starring Sandra Bullock, Ryan Gosling, Michael Pitt, Agnes Bruckner
screenplay by Tony Gayton
directed by Barbet Schroeder
by Walter Chaw A shallow Leopold and Loeb riff crossed with a heaping helping of the kind of law-chick bullstuff made popular by the horrible novels of Patricia Cornwell, Murder by Numbers trudges along with its tired formula repertoire like a funeral procession for the genre. For a spell, it feels as if the film will transcend the unpromising irony of its title with a female protagonist painted as unflattering and tortured, but by the time the final credits roll after an unforgivable third act, Murder by Numbers washes out as just another imminently forgettable movie starring Sandra Bullock.
America's pug-nosed sweetheart is Cassie Mayweather: spunky homicide detective. Her new partner is moribund Sam Kennedy (Ben Chaplin), and it's not ten minutes before the two find themselves in bed. The potentially interesting twist is that Cassie is the sexual aggressor, apparently working out a deep dark secret that we glimpse in sepia-stained flashbacks. Meanwhile, closeted homosexual chums Richard (Ryan Gosling) and Justin (Michael Pitt) decide to kill someone because of a larcenous misinterpretation of Nietzsche's "will to power" equating freedom with premeditated criminal activity.
Hot on the case, Cassie and Sam ponder dry-erase boards under flickering fluorescents while failing to provide an explanation for why, exactly, the film is called "Murder by Numbers." It neither uses The Police tune as its anthem nor plays with numbers like North by Northwest, Se7en, or even Peter Greenaway's Drowning by Numbers. The most confusing aspect of the film, however, is why Cassie appears wholly incapable of defending herself in any way, shape, or form. Remember the good old days when they taught self-defense in police academy?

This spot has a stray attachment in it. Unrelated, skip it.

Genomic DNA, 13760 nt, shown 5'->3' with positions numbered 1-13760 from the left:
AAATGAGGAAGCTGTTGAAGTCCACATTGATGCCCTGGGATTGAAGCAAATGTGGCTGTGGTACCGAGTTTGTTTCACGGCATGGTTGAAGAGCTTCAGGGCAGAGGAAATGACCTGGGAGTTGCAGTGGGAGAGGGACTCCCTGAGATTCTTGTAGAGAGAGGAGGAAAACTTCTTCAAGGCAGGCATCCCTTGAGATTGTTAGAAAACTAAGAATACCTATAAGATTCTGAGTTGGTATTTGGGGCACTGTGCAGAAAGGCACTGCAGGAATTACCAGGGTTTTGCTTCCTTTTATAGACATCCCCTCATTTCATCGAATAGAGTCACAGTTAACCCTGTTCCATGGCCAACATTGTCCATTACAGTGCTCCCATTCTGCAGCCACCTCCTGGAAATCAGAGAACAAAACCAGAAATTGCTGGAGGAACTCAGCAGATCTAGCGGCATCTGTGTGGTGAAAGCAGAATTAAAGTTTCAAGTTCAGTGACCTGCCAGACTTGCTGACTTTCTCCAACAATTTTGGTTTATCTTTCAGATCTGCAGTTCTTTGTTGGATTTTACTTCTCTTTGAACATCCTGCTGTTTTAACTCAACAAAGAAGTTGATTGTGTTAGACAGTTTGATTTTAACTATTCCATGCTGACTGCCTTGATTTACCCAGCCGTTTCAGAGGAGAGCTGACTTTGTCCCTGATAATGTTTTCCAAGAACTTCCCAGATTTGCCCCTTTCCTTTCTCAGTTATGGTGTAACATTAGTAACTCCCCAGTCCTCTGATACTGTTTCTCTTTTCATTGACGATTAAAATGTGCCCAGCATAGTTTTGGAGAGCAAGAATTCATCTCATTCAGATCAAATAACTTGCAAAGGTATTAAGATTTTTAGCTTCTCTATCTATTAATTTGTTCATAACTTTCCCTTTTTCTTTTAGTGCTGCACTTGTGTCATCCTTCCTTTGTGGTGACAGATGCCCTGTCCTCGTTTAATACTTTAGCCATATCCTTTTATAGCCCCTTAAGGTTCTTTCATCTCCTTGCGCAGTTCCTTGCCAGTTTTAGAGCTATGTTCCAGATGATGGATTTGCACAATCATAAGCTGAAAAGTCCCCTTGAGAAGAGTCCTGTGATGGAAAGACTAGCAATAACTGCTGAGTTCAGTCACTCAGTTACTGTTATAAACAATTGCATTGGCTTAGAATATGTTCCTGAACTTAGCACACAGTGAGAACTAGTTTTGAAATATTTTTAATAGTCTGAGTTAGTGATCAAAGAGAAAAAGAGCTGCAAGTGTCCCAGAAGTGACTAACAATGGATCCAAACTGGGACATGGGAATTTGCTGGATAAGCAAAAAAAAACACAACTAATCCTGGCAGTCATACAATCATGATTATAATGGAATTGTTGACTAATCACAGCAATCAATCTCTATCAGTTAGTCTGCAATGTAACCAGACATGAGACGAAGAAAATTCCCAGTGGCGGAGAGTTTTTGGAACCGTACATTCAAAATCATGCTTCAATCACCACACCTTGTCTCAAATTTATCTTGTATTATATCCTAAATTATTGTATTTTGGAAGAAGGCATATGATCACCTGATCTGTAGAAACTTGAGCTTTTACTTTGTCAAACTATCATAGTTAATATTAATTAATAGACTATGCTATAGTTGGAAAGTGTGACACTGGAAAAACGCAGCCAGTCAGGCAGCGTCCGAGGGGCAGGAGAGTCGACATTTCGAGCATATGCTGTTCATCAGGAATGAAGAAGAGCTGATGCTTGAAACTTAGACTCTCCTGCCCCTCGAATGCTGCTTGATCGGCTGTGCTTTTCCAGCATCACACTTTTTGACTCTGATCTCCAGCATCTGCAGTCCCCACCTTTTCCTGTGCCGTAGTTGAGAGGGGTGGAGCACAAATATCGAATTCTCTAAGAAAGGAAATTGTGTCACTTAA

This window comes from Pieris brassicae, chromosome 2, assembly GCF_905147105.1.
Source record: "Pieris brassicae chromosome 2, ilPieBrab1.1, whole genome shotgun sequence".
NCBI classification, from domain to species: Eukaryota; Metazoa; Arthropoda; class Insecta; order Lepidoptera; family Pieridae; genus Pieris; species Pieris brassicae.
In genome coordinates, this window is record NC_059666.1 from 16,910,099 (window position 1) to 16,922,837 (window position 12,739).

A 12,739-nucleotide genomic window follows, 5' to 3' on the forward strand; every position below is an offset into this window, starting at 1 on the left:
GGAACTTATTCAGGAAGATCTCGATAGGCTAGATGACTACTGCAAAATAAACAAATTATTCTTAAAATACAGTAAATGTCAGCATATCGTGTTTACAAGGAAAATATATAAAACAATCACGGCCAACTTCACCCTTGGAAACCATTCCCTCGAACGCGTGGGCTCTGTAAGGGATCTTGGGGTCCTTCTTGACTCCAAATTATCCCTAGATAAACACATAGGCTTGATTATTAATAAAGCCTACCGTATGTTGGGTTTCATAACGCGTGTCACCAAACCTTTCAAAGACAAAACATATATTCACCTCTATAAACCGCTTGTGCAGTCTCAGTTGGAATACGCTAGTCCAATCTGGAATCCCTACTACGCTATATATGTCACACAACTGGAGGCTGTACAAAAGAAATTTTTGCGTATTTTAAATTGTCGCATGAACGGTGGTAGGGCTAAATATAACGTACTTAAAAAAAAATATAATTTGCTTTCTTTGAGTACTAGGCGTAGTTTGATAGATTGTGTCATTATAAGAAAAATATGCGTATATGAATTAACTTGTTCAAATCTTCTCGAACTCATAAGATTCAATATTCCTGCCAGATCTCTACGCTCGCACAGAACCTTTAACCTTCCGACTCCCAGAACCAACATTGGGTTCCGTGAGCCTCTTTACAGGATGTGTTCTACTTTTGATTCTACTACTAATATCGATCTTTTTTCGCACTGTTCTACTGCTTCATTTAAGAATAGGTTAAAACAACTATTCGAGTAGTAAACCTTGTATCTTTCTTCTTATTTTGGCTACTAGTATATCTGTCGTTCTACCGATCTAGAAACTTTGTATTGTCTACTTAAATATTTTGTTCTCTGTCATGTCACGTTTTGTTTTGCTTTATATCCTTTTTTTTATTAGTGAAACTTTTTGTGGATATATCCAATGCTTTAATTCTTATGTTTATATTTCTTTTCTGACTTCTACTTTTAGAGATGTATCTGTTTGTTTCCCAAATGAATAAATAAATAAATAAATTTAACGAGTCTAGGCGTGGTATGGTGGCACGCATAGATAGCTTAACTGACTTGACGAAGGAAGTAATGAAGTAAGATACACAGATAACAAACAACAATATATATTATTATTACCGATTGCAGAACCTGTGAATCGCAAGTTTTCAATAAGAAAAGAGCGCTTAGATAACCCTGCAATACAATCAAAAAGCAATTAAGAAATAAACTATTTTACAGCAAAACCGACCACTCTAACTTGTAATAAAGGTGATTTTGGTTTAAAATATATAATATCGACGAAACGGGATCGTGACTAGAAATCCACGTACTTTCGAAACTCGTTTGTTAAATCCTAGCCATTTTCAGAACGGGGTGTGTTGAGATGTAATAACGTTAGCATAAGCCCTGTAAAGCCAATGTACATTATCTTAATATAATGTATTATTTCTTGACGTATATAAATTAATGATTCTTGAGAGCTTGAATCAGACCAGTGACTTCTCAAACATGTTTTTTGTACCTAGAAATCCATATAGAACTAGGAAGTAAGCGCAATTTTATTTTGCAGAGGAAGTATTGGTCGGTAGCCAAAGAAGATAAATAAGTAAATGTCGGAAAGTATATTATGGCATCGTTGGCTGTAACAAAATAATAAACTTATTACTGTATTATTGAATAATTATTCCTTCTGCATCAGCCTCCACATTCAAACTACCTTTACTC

What Murder by Numbers does do is shake itself out as a subtle variation on I Spit On Your Grave in which our purported heroine pathologically avenges a hatred for men spawned by a past victimization. Like that classic bit of exploitive schlock, Murder by Numbers is utterly lacking in irony with regards to its protagonist's unsavory motives, taking what could have been a very interesting derivation of the police procedural (something like an Angel Heart, perhaps) and contorting it into another bland bit of populist fluff--albeit bland populist fluff featuring a baboon attack.
What's more of a shame is that Murder by Numbers squanders fantastic performances by Pitt (late of Hedwig and the Angry Inch) and Gosling as well as a wonderfully- written and edited interrogation sequence. Hardly a welcome or expected follow-up to director Barbet Schroeder's raw, personal, and often intriguing Our Lady of the Assassins, Murder by Numbers is a badly underwritten and cheerless affair. It looks good, yet it feels empty and seedy to no fruitful end. All of its revelations are rote, its character edifications are flat, and so much of it is awkward and self-conscious that the picture becomes an endurance test before its ending, when it becomes an unintentionally hilarious look at how the modern thriller can't seem to help but fall back into monotony and mawkish manipulation. Same movie, different title: By the numbers, indeed. Originally published: April 19, 2002.